A competent but unoriginal mathematician, he had a gift for devising instruments which simplified calculations in astronomy, navigation, and surveying. With Gunter’s name are associated several useful inventions, descriptions of which are given in his treatises on the sector, cross-staff, bow, quadrant and other instruments. He contrived his sector about the year 1606, and wrote a description of it in Latin, but it was more than sixteen years afterwards before he allowed the book to appear in English. In 1620 he published his Canon Triangulorum, or Table of Artificial Sines and Tangents, the first published table of common logarithms of the sine and tangent functions, he introduced the terms cosine and cotangent. Its uses included the solution of plane, spherical, and nautical triangles (the last formed from rhumb, meridian, and latitude lines). With improvements, the British navy used it for two centuriesIn 1624 Gunter published a collection of his mathematical works. It was entitled The description and use of sector, the cross-staffe, and other instruments for such as are studious of mathematical practise. One of the most remarkable things about this book is that it was written, and published, in English not Latin. It was a manual not for cloistered university fellows but for sailors and surveyors in real world.

There is reason to believe that Gunter was the first to discover (in 1622 or 1625) that the magnetic needle does not retain the same declination in the same place at all times. By desire of James I he published in 1624 The Description and Use of His Majesties Dials in Whitehall Garden, the only one of his works which has not been reprinted.

Further Triangulations

Gunter’s interest in geometry led him to develop a method of sea surveying using triangulation. Linear measurements could be taken between topographical features such as corners of a field, and using triangulation the field or other area could be plotted on a plane, and its area calculated. A chain 20 metres long, with intermediate measurements indicated, was chosen for the purpose, and is called Gunter’s chain. The length of the chain chosen, 20 m, being called a chain gives a unit easily converted to area. Therefore, a parcel of 10 square chains gives 1 acre. The area of any parcel measured in chains will thereby be easily calculated.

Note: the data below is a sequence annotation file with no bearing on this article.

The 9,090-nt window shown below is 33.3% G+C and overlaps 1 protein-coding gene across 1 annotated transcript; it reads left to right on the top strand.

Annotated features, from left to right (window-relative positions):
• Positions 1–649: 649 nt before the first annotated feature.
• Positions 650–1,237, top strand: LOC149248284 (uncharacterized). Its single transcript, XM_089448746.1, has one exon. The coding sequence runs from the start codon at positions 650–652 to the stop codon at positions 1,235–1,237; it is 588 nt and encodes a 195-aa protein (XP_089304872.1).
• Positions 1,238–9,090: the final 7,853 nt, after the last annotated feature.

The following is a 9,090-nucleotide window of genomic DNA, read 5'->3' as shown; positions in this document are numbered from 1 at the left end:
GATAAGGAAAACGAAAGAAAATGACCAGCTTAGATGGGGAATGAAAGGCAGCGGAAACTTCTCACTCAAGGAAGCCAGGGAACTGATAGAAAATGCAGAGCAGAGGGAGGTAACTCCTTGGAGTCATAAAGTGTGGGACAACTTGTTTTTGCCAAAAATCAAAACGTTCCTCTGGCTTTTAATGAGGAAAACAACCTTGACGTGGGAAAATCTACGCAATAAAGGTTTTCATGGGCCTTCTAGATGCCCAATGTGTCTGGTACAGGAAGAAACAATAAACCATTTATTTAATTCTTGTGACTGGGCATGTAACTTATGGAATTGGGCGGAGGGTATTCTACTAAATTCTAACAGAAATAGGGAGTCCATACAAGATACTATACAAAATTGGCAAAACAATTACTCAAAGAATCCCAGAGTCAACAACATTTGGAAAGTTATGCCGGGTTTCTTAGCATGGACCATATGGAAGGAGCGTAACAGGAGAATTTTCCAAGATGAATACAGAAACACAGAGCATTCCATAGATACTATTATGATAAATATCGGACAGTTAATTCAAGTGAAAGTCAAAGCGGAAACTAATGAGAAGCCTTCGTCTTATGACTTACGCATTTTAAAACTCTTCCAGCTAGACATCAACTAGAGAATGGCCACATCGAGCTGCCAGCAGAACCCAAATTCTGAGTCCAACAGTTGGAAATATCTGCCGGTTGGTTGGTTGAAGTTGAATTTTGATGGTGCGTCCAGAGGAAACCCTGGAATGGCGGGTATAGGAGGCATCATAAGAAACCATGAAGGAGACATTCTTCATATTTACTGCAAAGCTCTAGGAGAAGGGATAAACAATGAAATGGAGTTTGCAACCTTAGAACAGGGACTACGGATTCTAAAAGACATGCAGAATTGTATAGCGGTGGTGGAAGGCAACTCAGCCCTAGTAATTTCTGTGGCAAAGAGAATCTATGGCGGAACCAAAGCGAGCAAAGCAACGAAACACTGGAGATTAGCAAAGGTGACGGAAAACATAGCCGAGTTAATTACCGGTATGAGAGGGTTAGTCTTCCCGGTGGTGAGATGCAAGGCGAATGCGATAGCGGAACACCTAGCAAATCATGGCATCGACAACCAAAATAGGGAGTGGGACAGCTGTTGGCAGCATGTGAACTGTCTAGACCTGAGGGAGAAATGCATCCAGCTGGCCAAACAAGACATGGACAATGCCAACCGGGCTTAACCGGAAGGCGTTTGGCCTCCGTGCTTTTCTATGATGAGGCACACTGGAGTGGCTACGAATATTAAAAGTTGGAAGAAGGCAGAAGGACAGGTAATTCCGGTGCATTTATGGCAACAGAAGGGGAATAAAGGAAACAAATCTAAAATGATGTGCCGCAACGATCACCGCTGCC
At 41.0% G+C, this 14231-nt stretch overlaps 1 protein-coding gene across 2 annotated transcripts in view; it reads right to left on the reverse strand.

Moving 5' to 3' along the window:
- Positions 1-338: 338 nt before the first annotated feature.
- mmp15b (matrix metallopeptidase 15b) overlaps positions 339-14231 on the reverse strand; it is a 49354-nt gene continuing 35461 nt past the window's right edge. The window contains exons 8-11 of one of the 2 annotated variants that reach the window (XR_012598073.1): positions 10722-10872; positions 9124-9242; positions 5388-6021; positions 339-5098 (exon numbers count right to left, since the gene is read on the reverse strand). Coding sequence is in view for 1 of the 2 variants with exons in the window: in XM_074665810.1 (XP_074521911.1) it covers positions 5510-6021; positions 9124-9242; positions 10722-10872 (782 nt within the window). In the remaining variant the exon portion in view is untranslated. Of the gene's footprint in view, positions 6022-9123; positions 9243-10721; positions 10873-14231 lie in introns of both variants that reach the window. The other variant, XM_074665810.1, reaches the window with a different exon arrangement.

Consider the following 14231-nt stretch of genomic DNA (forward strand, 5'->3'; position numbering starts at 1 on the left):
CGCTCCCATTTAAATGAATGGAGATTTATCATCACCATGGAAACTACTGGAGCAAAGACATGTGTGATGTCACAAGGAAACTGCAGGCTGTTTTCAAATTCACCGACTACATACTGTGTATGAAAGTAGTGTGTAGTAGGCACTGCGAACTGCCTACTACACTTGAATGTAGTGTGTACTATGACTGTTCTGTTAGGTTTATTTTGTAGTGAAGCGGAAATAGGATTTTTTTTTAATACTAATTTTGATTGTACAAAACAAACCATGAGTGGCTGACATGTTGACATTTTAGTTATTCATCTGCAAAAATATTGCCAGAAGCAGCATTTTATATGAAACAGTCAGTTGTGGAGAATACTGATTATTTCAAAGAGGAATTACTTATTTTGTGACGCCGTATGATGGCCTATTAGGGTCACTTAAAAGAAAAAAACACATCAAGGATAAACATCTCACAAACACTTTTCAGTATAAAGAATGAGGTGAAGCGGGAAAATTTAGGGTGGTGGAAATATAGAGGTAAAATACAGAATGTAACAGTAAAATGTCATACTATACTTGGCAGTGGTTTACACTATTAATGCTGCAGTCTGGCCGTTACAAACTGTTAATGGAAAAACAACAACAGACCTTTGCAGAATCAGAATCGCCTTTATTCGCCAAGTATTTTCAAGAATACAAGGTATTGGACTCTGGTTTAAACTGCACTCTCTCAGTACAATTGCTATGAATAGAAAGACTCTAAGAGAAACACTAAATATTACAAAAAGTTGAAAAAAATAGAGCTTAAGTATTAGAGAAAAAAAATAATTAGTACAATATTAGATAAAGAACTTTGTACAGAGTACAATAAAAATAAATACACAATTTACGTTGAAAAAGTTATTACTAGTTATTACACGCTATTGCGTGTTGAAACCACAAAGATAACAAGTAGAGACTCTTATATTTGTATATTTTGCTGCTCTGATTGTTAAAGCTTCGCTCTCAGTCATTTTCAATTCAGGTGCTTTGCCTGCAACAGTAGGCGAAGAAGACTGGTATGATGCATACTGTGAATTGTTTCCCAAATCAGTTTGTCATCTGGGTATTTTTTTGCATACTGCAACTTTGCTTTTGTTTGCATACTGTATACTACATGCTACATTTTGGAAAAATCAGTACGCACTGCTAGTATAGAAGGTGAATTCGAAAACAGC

Gunter’s Quadrant

Gunter’s quadrant is an instrument made of wood, brass or other substance, containing a kind of stereographic projection of the sphere on the plane of the equinoctial, the eye being supposed to be placed in one of the poles, so that the tropic, ecliptic, and horizon form the arcs of circles, but the hour circles are other curves, drawn by means of several altitudes of the sun for some particular latitude every year. This instrument is used to find the hour of the day, the sun’s azimuth, etc., and other common problems of the sphere or globe, and also to take the altitude of an object in degrees.

Gunter’s Scale

Gunter’s scale or Gunter’s rule, generally called the “Gunter” by seamen, is a large plane scale, usually 2 feet (0.61 m) long by about 1½ inches broad (600 mm by 40 mm), and engraved with various scales, or lines. On one side are placed the natural lines (as the line of chords, the line of sines, tangents, rhumbs, etc.), and on the other side the corresponding artificial or logarithmic ones. By means of this instrument questions in navigation, trigonometry, etc., are solved with the aid of a pair of compasses. It is a predecessor of the slide rule, a calculating aid used from the 17th century until the 1970s. Gunter’s line, or line of numbers refers to the logarithmically divided scale, like the most common scales used on slide rules for multiplication and division.

Gunter died at Gresham College on Dec 10, 1626, and was buried one day later in the churchyard of St Peter-le-Poer, Old Broad Street.

Catch up with Kate: Gunter’s Chain, [8]